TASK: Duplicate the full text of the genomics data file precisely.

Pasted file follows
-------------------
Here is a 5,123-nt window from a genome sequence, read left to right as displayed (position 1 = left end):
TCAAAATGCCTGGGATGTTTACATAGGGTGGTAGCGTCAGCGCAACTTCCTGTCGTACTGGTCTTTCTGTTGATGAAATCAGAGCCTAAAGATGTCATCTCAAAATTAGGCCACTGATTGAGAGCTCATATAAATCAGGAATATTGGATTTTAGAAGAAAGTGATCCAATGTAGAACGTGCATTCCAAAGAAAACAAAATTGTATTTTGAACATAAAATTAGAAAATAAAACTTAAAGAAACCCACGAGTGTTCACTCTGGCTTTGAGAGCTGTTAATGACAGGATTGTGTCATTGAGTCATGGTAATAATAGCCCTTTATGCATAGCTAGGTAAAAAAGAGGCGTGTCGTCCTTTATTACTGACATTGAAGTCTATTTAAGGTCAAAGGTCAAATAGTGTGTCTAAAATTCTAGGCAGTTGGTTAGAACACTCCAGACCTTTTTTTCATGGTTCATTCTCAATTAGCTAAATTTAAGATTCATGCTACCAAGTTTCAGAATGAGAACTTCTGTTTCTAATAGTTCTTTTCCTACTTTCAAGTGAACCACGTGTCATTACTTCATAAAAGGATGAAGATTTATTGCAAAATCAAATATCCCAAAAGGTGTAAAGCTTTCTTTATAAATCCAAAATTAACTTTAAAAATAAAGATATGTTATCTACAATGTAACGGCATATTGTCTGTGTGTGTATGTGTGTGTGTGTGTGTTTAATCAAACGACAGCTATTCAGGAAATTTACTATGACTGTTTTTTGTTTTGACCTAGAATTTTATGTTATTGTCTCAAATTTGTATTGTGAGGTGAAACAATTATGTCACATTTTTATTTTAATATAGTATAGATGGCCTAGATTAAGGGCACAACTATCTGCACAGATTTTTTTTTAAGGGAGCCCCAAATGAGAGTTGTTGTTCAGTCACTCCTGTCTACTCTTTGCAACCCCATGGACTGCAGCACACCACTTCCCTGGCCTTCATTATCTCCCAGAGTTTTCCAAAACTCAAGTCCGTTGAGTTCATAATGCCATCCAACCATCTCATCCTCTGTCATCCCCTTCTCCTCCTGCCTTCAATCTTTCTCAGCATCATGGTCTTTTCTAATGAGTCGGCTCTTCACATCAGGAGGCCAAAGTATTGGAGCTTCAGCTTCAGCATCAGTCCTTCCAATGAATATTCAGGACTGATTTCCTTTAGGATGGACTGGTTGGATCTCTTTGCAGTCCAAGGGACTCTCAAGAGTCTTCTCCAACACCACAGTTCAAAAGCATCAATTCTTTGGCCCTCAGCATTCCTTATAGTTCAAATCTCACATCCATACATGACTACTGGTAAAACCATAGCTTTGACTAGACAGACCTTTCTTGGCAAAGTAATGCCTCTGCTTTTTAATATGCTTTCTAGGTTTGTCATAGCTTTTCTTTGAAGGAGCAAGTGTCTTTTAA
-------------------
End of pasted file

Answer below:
Here is a 5,123-nt window from a genome sequence, read left to right as displayed (position 1 = left end):
TCAAAATGCCTGGGATGTTTACATAGGGTGGTAGCGTCAGCGCAACTTCCTGTCGTACTGGTCTTTCTGTTGATGAAATCAGAGCCTAAAGATGTCATCTCAAAATTAGGCCACTGATTGAGAGCTCATATAAATCAGGAATATTGGATTTTAGAAGAAAGTGATCCAATGTAGAACGTGCATTCCAAAGAAAACAAAATTGTATTTTGAACATAAAATTAGAAAATAAAACTTAAAGAAACCCACGAGTGTTCACTCTGGCTTTGAGAGCTGTTAATGACAGGATTGTGTCATTGAGTCATGGTAATAATAGCCCTTTATGCATAGCTAGGTAAAAAAGAGGCGTGTCGTCCTTTATTACTGACATTGAAGTCTATTTAAGGTCAAAGGTCAAATAGTGTGTCTAAAATTCTAGGCAGTTGGTTAGAACACTCCAGACCTTTTTTTCATGGTTCATTCTCAATTAGCTAAATTTAAGATTCATGCTACCAAGTTTCAGAATGAGAACTTCTGTTTCTAATAGTTCTTTTCCTACTTTCAAGTGAACCACGTGTCATTACTTCATAAAAGGATGAAGATTTATTGCAAAATCAAATATCCCAAAAGGTGTAAAGCTTTCTTTATAAATCCAAAATTAACTTTAAAAATAAAGATATGTTATCTACAATGTAACGGCATATTGTCTGTGTGTGTATGTGTGTGTGTGTGTGTTTAATCAAACGACAGCTATTCAGGAAATTTACTATGACTGTTTTTTGTTTTGACCTAGAATTTTATGTTATTGTCTCAAATTTGTATTGTGAGGTGAAACAATTATGTCACATTTTTATTTTAATATAGTATAGATGGCCTAGATTAAGGGCACAACTATCTGCACAGATTTTTTTTTAAGGGAGCCCCAAATGAGAGTTGTTGTTCAGTCACTCCTGTCTACTCTTTGCAACCCCATGGACTGCAGCACACCACTTCCCTGGCCTTCATTATCTCCCAGAGTTTTCCAAAACTCAAGTCCGTTGAGTTCATAATGCCATCCAACCATCTCATCCTCTGTCATCCCCTTCTCCTCCTGCCTTCAATCTTTCTCAGCATCATGGTCTTTTCTAATGAGTCGGCTCTTCACATCAGGAGGCCAAAGTATTGGAGCTTCAGCTTCAGCATCAGTCCTTCCAATGAATATTCAGGACTGATTTCCTTTAGGATGGACTGGTTGGATCTCTTTGCAGTCCAAGGGACTCTCAAGAGTCTTCTCCAACACCACAGTTCAAAAGCATCAATTCTTTGGCCCTCAGCATTCCTTATAGTTCAAATCTCACATCCATACATGACTACTGGTAAAACCATAGCTTTGACTAGACAGACCTTTCTTGGCAAAGTAATGCCTCTGCTTTTTAATATGCTTTCTAGGTTTGTCATAGCTTTTCTTTGAAGGAGCAAGTGTCTTTTAA